The public markets so far this year have been as kind to us, as this part of 2016 was unkind. This doesn’t mean much though, as 2016 turned out to be a decent year in the public markets.
We like Mark Hulbert’s musings on the public financial markets, as he generally offers observations based on history and solid analysis, rather than attempting to divine what may happen next. In late December, he wrote a column suggesting that we should lament the length of time it has taken the Dow to reach 20,000.
In the article, Hulbert offered that if the domestic stock market had risen at the same rate in the 21st century as it had in the 20th century, the DJIA would be above 24,000. At some point of course, the DJIA will hit 100,000. If the DJIA has an annualized return of 2%, Dow 100,000 shows up in 2098. If on the other hand, the DJIA has an annualized return of 6%, Dow 100,000 shows up in 2044, less than 30 years from now.
You can find the entire article at http://www.marketwatch.com/story/why-dow-20k-is-the-mark-of-an-underachieving-market-2016-12-15.
In business news, Coke said its profit fell 55% as global sales volume dipped, and the company took charges related to exiting the manufacture and distribution of its drinks. The company will redeploy proceeds into marketing. According to CB Insights, VC firms put $3.1 billion into a record 279 cybersecurity startups in 2016, as security breaches continue to make the news and cause concern.
In economic news, the BLS issued its JOLT report, or Job Openings and Labor Turnover Survey. It showed that as of the end of December, there were 5.5 million job openings in the U.S. During December, 5 million people lost jobs, and 5.3 million found new jobs. There are currently about 152 million non-farm private sector employees, meaning that there are 3.6 job openings for every 100 employees.
The employment challenges seem to have more to do with location, training, preparedness, and other factors, than anything else. According to the BLS, continuing jobless claims are near 2 million.
The labor force participation rate, according to the BLS, stands at 62.9%, at or near the 63% mark where it has parked since October 2013. The participation rate high point came in the late 90’s, peaking at 67.2%. What’s remarkable though, is not the decline in the participation rate. That’s a function of everything from the macro and micro economies to personal choice.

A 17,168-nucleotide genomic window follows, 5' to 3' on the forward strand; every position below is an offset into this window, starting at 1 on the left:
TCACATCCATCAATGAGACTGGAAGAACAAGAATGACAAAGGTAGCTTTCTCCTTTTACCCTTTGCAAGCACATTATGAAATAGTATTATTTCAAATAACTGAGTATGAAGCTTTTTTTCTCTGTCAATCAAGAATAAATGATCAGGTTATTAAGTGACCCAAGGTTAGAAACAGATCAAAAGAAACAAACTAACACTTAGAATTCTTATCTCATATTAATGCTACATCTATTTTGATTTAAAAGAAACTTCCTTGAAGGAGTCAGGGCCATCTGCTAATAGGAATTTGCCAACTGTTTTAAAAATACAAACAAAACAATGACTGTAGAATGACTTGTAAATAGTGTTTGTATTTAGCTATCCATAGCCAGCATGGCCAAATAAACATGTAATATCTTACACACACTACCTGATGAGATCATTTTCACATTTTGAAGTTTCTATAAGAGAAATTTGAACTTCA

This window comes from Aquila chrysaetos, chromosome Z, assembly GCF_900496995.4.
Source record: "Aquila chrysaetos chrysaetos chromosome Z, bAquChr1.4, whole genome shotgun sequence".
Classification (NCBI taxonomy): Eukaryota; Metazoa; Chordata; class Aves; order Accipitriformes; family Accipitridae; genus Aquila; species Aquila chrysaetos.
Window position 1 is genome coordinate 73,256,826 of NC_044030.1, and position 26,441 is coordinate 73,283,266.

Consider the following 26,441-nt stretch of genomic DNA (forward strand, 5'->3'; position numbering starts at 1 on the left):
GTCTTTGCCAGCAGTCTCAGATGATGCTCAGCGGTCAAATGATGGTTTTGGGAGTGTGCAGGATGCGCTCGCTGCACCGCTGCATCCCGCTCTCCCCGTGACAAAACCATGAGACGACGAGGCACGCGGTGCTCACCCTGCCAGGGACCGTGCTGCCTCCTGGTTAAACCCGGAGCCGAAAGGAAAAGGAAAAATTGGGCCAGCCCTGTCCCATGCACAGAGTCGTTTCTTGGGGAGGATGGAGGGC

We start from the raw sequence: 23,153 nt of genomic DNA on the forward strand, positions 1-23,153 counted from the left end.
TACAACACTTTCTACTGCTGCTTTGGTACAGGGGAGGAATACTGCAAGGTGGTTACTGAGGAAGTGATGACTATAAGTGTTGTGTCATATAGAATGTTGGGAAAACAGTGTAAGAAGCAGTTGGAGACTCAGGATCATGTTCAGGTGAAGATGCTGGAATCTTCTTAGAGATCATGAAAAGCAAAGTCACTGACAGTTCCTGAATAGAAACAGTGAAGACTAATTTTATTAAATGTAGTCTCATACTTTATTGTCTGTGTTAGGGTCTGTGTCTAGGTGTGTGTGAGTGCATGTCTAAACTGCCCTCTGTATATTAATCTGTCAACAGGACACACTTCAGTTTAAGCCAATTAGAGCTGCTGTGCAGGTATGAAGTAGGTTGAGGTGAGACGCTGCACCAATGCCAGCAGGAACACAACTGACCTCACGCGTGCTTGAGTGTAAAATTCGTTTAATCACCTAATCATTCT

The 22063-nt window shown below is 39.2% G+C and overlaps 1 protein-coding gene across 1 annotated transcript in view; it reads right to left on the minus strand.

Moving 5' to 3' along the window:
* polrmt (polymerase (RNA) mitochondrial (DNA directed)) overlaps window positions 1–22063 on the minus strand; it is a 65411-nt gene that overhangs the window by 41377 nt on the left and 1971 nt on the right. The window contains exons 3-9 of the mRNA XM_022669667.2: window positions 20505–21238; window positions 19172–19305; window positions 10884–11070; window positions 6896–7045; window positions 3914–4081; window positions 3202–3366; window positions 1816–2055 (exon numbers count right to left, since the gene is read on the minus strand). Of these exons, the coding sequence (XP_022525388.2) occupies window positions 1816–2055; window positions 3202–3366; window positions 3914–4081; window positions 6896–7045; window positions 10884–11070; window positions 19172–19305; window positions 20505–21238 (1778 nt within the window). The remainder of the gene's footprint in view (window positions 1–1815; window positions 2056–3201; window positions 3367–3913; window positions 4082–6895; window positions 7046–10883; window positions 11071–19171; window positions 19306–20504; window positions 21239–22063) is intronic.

What’s remarkable is that while the population of the U.S. continues to grow, our economy continues to find jobs for people. Some background. In 1790, the U.S. population was 4 million. It hit 50 million in 1880, 100 million about 1919, 150 million in the late ‘40’s, 200 million before 1970, and 300 million before 2005. During this stretch of the last half of the 20th century, we continued to put people to work.
What’s even more interesting is which companies have been doing the hiring. More on this later, but it’s not the Fortune 1000. It’s those privately held firms with fewer than 500 employees who have been doing the bulk of the hiring.
So what happens when doctors only take cash? Art Villa, of Helena, Montana, found he needed a knee replacement. The hospital near his home charged $40,000, not including the anesthesiologist, physical therapy, or the rehab stay.
During his research, he found the Surgery Center of Oklahoma, founded by Keith Smith and Steve Lantier in Oklahoma City in 1997. The entire facility is cash based. It accepts no insurance or third party reimbursement from any vendor or provider of any kind. Villa’s knee replacement was $19,000, which all-in price included airfare to Oklahoma City, physical therapy, meds, and other costs.
You can read the entire story at http://time.com/4649914/why-the-doctor-takes-only-cash/.
Health care in the U.S. appears to be the best in the world. Health care financing however, is a bit messier. Since there appears to be little clarity regarding health care financing, we expect all cash health care financing to continue to be a viable option for many.
Quote of the week:
“There is no illness that is not exacerbated by stress.”